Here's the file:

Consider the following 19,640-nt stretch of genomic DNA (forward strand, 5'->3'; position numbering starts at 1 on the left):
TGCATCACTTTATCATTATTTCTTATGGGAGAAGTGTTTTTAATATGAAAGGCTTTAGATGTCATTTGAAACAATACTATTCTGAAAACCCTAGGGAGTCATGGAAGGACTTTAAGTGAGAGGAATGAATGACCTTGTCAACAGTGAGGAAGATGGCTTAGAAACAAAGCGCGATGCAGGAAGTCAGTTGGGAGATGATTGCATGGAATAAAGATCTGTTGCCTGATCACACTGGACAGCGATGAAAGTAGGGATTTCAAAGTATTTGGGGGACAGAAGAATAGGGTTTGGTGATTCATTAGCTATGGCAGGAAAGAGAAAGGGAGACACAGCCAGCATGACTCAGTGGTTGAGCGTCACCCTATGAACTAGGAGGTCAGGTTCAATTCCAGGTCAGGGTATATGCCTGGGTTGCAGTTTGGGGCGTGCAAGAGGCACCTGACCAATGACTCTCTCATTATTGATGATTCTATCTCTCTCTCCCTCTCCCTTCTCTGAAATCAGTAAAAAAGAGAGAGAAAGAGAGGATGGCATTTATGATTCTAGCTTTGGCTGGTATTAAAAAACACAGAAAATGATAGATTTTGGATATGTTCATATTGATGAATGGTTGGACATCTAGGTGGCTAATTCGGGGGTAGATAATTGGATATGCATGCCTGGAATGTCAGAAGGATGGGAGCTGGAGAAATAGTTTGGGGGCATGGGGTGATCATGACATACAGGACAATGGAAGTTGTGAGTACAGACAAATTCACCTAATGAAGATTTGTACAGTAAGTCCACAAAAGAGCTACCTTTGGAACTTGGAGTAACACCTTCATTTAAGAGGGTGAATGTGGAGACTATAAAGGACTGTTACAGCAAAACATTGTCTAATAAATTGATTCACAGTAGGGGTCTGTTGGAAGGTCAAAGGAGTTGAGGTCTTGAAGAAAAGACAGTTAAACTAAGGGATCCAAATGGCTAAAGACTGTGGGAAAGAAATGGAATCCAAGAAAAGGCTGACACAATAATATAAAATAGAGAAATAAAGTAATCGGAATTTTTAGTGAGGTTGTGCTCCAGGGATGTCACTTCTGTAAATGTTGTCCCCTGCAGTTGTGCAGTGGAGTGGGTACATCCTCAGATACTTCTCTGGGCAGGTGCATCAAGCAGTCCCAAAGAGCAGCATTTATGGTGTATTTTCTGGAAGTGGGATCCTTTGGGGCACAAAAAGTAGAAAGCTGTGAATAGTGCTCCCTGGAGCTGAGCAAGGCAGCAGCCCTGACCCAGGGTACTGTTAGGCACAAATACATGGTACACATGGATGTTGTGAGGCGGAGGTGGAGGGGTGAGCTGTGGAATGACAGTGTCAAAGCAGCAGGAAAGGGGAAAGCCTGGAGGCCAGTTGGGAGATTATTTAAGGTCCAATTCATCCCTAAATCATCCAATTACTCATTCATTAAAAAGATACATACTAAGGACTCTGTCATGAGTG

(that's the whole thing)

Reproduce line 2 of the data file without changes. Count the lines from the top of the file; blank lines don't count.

TGCATCACTTTATCATTATTTCTTATGGGAGAAGTGTTTTTAATATGAAAGGCTTTAGATGTCATTTGAAACAATACTATTCTGAAAACCCTAGGGAGTCATGGAAGGACTTTAAGTGAGAGGAATGAATGACCTTGTCAACAGTGAGGAAGATGGCTTAGAAACAAAGCGCGATGCAGGAAGTCAGTTGGGAGATGATTGCATGGAATAAAGATCTGTTGCCTGATCACACTGGACAGCGATGAAAGTAGGGATTTCAAAGTATTTGGGGGACAGAAGAATAGGGTTTGGTGATTCATTAGCTATGGCAGGAAAGAGAAAGGGAGACACAGCCAGCATGACTCAGTGGTTGAGCGTCACCCTATGAACTAGGAGGTCAGGTTCAATTCCAGGTCAGGGTATATGCCTGGGTTGCAGTTTGGGGCGTGCAAGAGGCACCTGACCAATGACTCTCTCATTATTGATGATTCTATCTCTCTCTCCCTCTCCCTTCTCTGAAATCAGTAAAAAAGAGAGAGAAAGAGAGGATGGCATTTATGATTCTAGCTTTGGCTGGTATTAAAAAACACAGAAAATGATAGATTTTGGATATGTTCATATTGATGAATGGTTGGACATCTAGGTGGCTAATTCGGGGGTAGATAATTGGATATGCATGCCTGGAATGTCAGAAGGATGGGAGCTGGAGAAATAGTTTGGGGGCATGGGGTGATCATGACATACAGGACAATGGAAGTTGTGAGTACAGACAAATTCACCTAATGAAGATTTGTACAGTAAGTCCACAAAAGAGCTACCTTTGGAACTTGGAGTAACACCTTCATTTAAGAGGGTGAATGTGGAGACTATAAAGGACTGTTACAGCAAAACATTGTCTAATAAATTGATTCACAGTAGGGGTCTGTTGGAAGGTCAAAGGAGTTGAGGTCTTGAAGAAAAGACAGTTAAACTAAGGGATCCAAATGGCTAAAGACTGTGGGAAAGAAATGGAATCCAAGAAAAGGCTGACACAATAATATAAAATAGAGAAATAAAGTAATCGGAATTTTTAGTGAGGTTGTGCTCCAGGGATGTCACTTCTGTAAATGTTGTCCCCTGCAGTTGTGCAGTGGAGTGGGTACATCCTCAGATACTTCTCTGGGCAGGTGCATCAAGCAGTCCCAAAGAGCAGCATTTATGGTGTATTTTCTGGAAGTGGGATCCTTTGGGGCACAAAAAGTAGAAAGCTGTGAATAGTGCTCCCTGGAGCTGAGCAAGGCAGCAGCCCTGACCCAGGGTACTGTTAGGCACAAATACATGGTACACATGGATGTTGTGAGGCGGAGGTGGAGGGGTGAGCTGTGGAATGACAGTGTCAAAGCAGCAGGAAAGGGGAAAGCCTGGAGGCCAGTTGGGAGATTATTTAAGGTCCAATTCATCCCTAAATCATCCAATTACTCATTCATTAAAAAGATACATACTAAGGACTCTGTCATGAGTG